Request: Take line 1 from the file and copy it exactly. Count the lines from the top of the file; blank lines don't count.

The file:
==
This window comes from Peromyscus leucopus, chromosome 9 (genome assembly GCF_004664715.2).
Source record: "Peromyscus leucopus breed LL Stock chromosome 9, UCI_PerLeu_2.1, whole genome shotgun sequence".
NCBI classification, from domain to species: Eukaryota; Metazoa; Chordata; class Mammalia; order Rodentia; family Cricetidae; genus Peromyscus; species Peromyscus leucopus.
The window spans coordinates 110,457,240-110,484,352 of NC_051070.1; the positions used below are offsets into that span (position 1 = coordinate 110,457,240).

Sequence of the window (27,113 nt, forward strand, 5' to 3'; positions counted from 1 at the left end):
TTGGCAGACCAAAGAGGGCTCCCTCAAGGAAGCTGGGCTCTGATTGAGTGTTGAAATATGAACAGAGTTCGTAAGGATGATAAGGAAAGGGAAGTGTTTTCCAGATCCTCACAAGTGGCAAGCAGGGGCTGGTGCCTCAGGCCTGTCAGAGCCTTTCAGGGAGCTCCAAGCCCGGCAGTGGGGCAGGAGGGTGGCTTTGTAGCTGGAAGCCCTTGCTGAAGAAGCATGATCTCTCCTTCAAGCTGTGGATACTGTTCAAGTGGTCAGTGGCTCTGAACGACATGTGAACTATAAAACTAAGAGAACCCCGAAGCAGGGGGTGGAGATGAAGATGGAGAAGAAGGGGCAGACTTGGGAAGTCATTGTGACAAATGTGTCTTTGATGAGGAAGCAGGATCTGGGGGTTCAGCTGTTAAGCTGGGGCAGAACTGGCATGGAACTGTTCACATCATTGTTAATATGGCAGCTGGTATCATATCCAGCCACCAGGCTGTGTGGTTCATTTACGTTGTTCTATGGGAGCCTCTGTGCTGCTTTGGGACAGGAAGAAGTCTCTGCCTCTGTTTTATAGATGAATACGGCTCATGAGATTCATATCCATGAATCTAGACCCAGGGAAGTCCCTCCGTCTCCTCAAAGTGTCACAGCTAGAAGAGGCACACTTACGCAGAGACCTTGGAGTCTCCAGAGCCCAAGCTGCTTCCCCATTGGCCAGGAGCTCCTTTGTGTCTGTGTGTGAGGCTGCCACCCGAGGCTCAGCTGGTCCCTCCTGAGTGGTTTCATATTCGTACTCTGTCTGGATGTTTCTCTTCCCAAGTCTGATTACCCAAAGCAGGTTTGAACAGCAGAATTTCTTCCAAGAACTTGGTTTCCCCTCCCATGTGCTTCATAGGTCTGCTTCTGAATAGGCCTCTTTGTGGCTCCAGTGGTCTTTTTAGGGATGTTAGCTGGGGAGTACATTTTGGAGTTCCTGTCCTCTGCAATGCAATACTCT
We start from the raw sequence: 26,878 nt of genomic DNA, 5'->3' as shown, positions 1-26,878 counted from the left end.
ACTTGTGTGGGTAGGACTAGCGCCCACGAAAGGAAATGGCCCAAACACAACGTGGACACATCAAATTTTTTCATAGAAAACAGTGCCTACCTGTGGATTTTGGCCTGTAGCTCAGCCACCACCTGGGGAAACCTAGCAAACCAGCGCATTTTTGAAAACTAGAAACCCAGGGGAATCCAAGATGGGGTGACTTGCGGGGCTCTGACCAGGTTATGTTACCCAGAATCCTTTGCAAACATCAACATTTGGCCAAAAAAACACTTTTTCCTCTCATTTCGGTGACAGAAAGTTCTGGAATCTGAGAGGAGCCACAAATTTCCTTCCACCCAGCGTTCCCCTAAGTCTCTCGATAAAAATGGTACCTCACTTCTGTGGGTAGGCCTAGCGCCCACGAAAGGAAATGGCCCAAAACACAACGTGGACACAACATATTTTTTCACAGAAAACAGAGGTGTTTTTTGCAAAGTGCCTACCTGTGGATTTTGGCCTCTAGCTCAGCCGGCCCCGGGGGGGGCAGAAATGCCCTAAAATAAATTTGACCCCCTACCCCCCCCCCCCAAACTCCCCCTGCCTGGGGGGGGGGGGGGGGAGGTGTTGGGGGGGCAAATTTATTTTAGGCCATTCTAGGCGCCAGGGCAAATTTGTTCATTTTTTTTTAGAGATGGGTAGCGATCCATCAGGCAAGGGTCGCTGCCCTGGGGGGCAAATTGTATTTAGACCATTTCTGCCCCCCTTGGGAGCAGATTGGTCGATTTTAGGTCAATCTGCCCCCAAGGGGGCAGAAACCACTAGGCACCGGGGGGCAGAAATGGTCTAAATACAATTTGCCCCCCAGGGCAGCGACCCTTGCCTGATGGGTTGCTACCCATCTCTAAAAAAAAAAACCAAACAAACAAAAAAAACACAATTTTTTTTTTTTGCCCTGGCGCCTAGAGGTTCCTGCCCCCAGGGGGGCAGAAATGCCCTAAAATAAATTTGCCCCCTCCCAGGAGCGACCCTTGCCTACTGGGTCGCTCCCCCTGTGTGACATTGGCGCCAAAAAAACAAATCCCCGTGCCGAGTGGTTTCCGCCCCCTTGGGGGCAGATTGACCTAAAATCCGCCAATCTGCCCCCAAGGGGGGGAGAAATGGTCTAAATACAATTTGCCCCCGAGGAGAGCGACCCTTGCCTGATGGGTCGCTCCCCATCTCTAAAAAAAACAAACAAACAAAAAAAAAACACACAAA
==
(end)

This window comes from Peromyscus leucopus, chromosome 9 (genome assembly GCF_004664715.2).